IT HAPPENED THE FIRST TIME I visited the South of France. My boyfriend and I were nuzzling our way through the countryside in a rented Renault when suddenly the same idea struck us like a bolt of summer lightning. Seldom had we felt so close, so in tune. Gazing deeply into each other’s eyes, we asked the wordless question: “What are all these rolling hills, limestone bluffs, oak trees, and prickly-pear cacti doing in France?” No, we hadn’t been mysteriously teleported back to Texas: Provence is a dead ringer for the Hill Country.
Until recently, though, the resemblance stopped with the terrain. The singular terroir of Provence—the character of the land that manifests itself in the region’s wine, olives and olive oil, herbs, lavender, goat cheese, lamb, and honey—had no homegrown counterpart. But all that has changed in the past decade, as a gaggle of entrepreneurs—some starry-eyed, some sharp-eyed—has started transforming the local landscape. So one balmy week this spring, I hit the road to find out what’s happening in the mythical region of Provence, Texas.
Just outside the town of Dripping Springs (affectionately called “Drippin’ ” by the natives), I turned off the main highway and followed narrow country roads to the sixty-acre farm where Sara and Denny Bolton have been making their prize-winning Pure Luck goat cheese for ten years. After being nibbled and drooled on by a herd of pushy female goats, I went with Sara’s daughter and fellow cheesemaker Amelia Sweethardt into the spotless small building where the cheese is produced. As I asked questions and generally got in her way, she scooped and packaged creamy white mounds of chèvre. Pure Luck’s main product is fresh goat cheese, both plain and flavored (I love the chipotle), but it also turns out five other types, including a piquant, log-shaped Sainte Maure and Del Cielo, a lusciously soft aged version that’s similar to Camembert. On most weekends and holidays, you can wander around the farm, pet the goats, and buy cheese on the honor system from a tiny hut across the road. You might even come home with an armful of fresh flowers too, since Pure Luck also grows snapdragons, zinnias, larkspur, and a dozen other species.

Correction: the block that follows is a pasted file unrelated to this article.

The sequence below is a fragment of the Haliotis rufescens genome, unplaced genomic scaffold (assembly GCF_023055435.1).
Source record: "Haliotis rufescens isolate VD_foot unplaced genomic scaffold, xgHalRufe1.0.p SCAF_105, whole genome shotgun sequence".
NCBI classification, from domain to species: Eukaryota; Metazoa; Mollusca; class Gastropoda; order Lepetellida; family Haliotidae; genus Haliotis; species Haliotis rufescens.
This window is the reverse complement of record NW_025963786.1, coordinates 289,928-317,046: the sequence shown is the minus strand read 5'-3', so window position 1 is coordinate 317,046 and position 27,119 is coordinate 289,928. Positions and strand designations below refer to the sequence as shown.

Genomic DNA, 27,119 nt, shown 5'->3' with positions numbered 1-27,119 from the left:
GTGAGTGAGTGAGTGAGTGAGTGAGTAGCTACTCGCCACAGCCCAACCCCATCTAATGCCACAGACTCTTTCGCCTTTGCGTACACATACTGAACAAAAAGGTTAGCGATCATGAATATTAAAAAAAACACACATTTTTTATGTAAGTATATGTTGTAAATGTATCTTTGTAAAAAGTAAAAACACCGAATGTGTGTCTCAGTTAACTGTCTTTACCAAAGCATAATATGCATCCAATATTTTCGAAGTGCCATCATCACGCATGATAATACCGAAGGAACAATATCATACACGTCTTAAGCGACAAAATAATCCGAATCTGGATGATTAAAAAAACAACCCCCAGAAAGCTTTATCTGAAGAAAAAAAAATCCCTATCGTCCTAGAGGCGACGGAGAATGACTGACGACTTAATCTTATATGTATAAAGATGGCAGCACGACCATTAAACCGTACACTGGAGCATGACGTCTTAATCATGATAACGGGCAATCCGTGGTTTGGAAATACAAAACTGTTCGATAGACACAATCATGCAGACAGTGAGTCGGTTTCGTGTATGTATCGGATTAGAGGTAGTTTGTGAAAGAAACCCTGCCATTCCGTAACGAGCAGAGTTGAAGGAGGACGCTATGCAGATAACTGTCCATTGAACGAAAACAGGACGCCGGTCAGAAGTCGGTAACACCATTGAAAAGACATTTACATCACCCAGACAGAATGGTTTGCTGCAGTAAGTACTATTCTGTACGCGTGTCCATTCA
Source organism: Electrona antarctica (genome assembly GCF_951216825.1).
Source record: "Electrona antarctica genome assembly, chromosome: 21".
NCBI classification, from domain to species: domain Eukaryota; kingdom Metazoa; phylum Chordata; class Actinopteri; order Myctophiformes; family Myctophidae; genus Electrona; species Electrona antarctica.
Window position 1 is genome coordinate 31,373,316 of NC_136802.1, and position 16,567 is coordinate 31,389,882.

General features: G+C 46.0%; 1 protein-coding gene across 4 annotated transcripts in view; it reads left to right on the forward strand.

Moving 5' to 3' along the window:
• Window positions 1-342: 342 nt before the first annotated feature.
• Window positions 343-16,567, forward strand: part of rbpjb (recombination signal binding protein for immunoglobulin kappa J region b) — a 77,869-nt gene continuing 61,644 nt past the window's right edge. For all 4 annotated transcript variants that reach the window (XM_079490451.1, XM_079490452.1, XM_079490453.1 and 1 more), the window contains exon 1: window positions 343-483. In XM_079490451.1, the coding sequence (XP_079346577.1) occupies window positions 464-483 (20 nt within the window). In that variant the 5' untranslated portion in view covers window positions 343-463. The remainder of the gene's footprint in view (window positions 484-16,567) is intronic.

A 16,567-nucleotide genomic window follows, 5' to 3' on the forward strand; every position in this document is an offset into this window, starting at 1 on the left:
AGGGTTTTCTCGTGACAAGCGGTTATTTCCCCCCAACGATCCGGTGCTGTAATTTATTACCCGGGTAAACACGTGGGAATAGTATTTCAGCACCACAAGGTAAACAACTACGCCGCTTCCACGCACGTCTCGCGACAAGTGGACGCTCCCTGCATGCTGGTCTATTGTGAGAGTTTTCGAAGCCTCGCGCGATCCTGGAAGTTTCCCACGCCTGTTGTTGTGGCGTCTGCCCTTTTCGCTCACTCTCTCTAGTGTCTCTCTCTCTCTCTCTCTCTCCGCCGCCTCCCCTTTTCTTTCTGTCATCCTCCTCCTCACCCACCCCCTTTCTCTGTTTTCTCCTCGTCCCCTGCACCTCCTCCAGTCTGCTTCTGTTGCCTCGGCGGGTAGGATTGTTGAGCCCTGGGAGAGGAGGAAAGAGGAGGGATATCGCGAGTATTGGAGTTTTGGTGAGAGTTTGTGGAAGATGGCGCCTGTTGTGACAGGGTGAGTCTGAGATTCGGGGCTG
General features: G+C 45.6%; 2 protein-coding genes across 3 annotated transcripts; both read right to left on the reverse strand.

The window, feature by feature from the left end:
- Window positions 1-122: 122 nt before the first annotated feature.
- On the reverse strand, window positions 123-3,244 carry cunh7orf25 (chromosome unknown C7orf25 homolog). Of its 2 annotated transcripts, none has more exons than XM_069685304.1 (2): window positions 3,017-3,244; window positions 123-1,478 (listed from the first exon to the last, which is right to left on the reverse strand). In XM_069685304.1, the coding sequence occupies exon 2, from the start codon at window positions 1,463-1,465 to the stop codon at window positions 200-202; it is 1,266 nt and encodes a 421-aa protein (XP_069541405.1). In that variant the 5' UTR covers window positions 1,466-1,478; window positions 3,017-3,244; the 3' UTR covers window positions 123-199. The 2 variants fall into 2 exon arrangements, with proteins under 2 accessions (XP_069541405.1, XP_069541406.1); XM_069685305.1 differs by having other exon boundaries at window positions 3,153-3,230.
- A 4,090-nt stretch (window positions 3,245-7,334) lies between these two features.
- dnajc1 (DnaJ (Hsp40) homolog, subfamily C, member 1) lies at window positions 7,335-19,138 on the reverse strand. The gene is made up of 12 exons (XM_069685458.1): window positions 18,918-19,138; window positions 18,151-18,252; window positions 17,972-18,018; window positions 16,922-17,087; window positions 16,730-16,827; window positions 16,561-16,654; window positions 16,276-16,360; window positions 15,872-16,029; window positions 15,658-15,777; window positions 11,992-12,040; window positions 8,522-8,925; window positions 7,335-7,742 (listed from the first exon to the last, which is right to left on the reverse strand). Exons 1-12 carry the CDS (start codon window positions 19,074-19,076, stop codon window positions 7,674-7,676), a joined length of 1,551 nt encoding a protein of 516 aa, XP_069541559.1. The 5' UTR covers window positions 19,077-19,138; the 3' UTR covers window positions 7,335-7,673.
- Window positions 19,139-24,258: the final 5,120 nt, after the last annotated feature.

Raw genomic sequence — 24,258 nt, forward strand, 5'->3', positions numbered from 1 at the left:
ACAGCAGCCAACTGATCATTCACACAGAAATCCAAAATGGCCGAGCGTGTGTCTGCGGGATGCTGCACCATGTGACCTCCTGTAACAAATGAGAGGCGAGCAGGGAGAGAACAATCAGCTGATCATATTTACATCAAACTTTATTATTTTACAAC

Out at Hill Country Lavender, owners Jeannie Ralston and Robb Kendrick had been praying to the rain gods to stop, to no avail: Their fields of lavender were green, not purple. “It’s the cool, wet weather,” Ralston said, looking a little frazzled. “The plants are way behind schedule.” Ever since she and Kendrick—who are married—visited a lavender farm on a trip to France, they’ve been obsessed with raising it themselves. “We put